Those who found Rebecca Daly’s debut, the dreamy and elusive The Other Side of Sleep, will be happy to know that Mammal is altogether easier to slip into. But the welcoming style is a wolf in sheep’s clothing: this terrific slow-burning drama asks tough questions and doesn’t offer any easy answers.


Griffiths plays Margaret, a middle-aged charity shop owner who shuns company. Emotionally numb, when she is contacted by her ex, Matt (McElhatton), with news that their teenage son is missing, she has no reaction, and when the boy is found dead in a canal there’s a flicker of emotion before it’s suppressed again. But despite herself something stirs in Margaret and her instinct to protect is awakened when she finds homeless teen Joe (Keoghan) beaten and semi-conscious near the dumpsters in the alleyway behind her shop. She tends his wounds and offers him a place to stay…

As a character study Mammal probes Margaret but also respects her privacy, expertly balancing what the audience needs to know to understand her and what could be deemed as a rude intrusion. Daly keeps the big details secret as the pain at the heart of Margaret is slowly and achingly teased out. What the viewer is left to guess is that she left Matt when their son was still very young: she’s uncomfortable at the sight of a child at the swimming pool and her distress over her inability to console a crying baby hints at not only guilt but self-hate – Doesn’t every woman want to be a mother? What kind of person is she that doesn’t? But there’s something like a mothering instinct buried inside her: She nurses Joe and, later, she carries her shopping like one would a new born.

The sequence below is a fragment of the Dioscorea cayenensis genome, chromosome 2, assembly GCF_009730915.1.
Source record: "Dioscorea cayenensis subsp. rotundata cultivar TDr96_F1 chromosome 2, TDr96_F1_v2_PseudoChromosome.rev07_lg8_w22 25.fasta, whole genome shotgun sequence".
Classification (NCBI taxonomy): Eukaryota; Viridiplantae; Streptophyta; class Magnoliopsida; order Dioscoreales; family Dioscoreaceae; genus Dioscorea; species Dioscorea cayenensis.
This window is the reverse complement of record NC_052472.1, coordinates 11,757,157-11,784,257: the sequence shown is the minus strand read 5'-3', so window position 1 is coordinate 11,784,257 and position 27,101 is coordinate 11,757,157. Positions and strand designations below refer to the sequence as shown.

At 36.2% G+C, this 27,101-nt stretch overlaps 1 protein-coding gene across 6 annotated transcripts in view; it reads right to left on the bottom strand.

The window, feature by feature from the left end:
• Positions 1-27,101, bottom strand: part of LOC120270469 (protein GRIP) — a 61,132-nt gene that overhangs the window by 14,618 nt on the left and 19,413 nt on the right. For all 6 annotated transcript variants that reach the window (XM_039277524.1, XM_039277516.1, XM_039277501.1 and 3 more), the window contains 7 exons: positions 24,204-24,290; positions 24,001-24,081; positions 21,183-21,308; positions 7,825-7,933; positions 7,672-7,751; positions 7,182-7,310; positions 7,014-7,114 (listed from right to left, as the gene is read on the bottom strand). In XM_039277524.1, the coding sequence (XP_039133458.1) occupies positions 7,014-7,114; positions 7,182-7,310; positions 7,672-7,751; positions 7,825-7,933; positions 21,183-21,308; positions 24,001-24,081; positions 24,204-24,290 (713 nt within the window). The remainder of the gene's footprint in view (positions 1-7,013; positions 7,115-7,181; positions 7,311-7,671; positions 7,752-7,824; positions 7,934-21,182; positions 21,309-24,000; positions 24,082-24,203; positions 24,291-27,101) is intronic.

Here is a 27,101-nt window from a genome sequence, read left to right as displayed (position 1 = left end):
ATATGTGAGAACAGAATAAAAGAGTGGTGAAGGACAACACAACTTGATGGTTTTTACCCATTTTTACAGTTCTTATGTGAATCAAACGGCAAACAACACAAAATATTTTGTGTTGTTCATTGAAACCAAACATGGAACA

Although they have led very different lives, the writer-director (the script is co-written with writing partner Glenn Montgomery) expertly emotionally connects Margaret and Joe. The scar on her tummy, the wound on his hand, and when they both experience separate traumatic events, Daly links them via similar shots in the bath (low, from the back). If water is the running motif Daly muddies its healing power somewhat. Margaret finds perfect solitude under water, she teaches Joe how to swim, and they both seek out showers and baths after distressing episodes. But water too is tied in with the whiff of sexual tension between this would-be mother and son, and its rejuvenating power is tempered by her son’s drowning.

Griffiths, juggling tenderness and deliberate emotional distance, hasn’t been better while Keoghan shows again why he is one of the most exciting acting talents to come out of this country.

Mammal is outstanding and Rebecca Daly a major filmmaker.